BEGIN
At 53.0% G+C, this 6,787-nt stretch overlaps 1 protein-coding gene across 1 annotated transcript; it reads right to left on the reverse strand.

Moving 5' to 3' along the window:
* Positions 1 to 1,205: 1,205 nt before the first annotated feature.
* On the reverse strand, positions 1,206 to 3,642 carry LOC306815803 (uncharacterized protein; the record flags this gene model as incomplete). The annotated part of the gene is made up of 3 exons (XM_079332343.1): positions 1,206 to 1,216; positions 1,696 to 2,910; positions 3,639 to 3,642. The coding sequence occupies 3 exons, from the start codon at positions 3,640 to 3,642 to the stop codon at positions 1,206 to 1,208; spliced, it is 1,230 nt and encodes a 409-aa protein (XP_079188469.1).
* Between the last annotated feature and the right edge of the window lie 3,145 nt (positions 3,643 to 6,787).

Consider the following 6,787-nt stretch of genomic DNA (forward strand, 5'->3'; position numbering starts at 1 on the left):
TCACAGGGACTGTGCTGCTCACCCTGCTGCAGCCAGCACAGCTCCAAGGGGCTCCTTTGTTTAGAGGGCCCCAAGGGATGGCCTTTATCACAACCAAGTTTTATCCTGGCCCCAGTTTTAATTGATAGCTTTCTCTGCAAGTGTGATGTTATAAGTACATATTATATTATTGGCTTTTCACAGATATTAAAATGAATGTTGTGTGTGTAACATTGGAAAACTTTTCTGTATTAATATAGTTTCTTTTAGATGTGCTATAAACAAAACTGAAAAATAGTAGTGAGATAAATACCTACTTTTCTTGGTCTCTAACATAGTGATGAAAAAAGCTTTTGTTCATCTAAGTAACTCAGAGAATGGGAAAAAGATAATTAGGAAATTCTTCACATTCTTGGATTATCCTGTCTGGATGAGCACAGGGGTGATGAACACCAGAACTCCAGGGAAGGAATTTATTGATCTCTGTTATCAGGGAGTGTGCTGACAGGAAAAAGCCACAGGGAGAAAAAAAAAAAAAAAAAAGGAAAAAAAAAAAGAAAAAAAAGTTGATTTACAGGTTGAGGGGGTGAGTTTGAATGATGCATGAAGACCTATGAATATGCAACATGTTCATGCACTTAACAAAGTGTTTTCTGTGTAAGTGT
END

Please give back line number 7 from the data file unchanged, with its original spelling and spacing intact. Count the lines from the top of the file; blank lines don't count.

TCACAGGGACTGTGCTGCTCACCCTGCTGCAGCCAGCACAGCTCCAAGGGGCTCCTTTGTTTAGAGGGCCCCAAGGGATGGCCTTTATCACAACCAAGTTTTATCCTGGCCCCAGTTTTAATTGATAGCTTTCTCTGCAAGTGTGATGTTATAAGTACATATTATATTATTGGCTTTTCACAGATATTAAAATGAATGTTGTGTGTGTAACATTGGAAAACTTTTCTGTATTAATATAGTTTCTTTTAGATGTGCTATAAACAAAACTGAAAAATAGTAGTGAGATAAATACCTACTTTTCTTGGTCTCTAACATAGTGATGAAAAAAGCTTTTGTTCATCTAAGTAACTCAGAGAATGGGAAAAAGATAATTAGGAAATTCTTCACATTCTTGGATTATCCTGTCTGGATGAGCACAGGGGTGATGAACACCAGAACTCCAGGGAAGGAATTTATTGATCTCTGTTATCAGGGAGTGTGCTGACAGGAAAAAGCCACAGGGAGAAAAAAAAAAAAAAAAAAGGAAAAAAAAAAAGAAAAAAAAGTTGATTTACAGGTTGAGGGGGTGAGTTTGAATGATGCATGAAGACCTATGAATATGCAACATGTTCATGCACTTAACAAAGTGTTTTCTGTGTAAGTGT